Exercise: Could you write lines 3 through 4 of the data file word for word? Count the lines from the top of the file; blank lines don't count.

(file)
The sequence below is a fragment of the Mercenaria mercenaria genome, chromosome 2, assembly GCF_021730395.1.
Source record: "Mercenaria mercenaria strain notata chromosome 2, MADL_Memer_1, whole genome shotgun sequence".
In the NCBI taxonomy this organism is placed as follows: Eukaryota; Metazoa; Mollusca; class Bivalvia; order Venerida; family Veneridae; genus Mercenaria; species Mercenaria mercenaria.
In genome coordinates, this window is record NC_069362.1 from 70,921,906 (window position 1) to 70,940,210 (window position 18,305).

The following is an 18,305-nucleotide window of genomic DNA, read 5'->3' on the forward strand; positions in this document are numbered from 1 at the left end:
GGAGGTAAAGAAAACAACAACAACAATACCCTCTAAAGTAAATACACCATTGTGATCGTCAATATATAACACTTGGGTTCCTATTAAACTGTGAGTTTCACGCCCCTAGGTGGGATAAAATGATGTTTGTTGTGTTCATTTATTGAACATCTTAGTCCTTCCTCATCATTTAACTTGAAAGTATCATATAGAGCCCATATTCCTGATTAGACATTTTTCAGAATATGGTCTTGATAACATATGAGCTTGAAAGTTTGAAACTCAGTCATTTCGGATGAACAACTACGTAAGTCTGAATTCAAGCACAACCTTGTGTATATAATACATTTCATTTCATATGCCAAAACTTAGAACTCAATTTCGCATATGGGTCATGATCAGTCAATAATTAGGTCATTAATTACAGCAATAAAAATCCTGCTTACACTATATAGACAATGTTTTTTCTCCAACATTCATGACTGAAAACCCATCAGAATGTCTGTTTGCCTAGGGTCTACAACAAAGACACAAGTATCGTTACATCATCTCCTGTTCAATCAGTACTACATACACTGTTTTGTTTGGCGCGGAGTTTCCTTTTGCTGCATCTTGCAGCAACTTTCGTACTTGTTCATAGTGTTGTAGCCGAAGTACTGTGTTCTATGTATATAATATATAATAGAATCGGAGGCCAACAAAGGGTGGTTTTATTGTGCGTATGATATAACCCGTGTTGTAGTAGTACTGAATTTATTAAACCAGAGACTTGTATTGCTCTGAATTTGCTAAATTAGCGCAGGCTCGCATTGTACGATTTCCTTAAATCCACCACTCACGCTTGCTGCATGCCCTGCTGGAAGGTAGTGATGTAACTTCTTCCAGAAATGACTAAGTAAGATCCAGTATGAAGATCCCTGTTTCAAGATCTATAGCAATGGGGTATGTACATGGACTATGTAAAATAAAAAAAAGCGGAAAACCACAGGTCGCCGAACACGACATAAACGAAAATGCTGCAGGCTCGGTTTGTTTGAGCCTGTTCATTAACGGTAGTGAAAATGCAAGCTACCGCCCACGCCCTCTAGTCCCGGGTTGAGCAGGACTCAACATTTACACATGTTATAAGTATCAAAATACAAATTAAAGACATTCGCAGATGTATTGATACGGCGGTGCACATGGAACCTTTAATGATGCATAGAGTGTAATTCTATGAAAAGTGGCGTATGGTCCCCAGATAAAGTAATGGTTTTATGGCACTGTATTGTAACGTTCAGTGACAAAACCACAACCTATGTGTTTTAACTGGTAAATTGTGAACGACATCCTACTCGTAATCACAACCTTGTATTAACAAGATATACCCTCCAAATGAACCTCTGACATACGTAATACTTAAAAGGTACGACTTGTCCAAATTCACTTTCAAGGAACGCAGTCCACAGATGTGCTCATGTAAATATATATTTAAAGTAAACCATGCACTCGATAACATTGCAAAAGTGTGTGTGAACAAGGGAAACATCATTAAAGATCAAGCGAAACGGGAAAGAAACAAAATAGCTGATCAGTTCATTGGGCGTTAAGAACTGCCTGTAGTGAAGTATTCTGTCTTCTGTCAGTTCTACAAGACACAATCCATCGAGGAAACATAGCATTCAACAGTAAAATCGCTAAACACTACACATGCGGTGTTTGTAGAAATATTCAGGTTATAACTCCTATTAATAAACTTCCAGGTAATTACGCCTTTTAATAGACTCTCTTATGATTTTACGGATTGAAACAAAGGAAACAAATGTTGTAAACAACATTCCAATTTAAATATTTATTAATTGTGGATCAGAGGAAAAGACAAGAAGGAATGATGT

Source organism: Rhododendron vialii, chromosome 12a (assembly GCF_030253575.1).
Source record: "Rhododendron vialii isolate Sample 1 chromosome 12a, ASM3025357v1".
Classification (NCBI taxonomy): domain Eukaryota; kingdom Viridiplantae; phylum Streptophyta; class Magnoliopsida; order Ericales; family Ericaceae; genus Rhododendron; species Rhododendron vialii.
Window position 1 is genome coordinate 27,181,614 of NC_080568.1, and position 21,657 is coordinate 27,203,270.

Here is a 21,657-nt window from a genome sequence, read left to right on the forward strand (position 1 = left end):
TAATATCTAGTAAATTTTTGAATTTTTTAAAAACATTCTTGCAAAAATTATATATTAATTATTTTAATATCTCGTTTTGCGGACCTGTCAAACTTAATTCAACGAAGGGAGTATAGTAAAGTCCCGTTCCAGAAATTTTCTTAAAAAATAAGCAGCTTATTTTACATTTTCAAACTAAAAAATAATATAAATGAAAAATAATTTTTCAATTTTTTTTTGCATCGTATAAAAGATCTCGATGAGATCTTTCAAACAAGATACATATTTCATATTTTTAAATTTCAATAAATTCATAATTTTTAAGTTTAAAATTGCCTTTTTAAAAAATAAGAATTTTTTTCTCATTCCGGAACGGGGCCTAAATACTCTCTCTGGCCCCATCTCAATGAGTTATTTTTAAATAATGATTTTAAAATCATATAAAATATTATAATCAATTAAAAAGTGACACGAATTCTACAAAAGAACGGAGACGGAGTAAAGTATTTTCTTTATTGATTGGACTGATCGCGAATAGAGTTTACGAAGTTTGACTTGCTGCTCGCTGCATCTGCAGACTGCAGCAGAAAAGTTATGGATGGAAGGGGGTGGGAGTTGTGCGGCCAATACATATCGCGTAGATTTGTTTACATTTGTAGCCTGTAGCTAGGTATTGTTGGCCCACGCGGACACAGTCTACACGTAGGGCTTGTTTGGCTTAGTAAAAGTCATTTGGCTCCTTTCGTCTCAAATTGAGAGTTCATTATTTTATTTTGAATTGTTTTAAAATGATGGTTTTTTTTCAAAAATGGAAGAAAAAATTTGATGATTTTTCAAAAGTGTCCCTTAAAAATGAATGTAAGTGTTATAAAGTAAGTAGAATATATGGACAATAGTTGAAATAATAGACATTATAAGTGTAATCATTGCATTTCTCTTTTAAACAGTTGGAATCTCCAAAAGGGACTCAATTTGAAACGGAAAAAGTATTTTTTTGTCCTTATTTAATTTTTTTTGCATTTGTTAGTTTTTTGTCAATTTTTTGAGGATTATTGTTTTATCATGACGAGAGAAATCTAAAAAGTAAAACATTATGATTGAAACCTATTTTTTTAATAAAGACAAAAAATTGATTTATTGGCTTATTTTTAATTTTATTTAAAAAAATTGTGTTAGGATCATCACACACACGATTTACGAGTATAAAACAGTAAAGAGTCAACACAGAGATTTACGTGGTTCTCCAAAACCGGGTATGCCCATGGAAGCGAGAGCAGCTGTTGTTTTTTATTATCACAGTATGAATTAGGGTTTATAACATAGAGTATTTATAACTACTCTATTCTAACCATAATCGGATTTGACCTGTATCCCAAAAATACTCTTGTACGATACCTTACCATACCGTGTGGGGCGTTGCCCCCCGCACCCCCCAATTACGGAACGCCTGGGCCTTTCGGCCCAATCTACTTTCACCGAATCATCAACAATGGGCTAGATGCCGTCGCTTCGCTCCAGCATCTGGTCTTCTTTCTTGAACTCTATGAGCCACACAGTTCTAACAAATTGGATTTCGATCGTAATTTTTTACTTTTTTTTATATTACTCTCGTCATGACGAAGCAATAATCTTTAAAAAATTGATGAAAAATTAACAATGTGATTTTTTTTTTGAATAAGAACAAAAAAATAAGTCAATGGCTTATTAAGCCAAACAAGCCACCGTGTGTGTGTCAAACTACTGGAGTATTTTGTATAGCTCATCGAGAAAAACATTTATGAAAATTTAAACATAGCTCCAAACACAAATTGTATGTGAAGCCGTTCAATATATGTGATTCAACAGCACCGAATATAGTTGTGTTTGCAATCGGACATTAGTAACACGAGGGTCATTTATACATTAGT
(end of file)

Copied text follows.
In the NCBI taxonomy this organism is placed as follows: Eukaryota; Metazoa; Mollusca; class Bivalvia; order Venerida; family Veneridae; genus Mercenaria; species Mercenaria mercenaria.
In genome coordinates, this window is record NC_069362.1 from 70,921,906 (window position 1) to 70,940,210 (window position 18,305).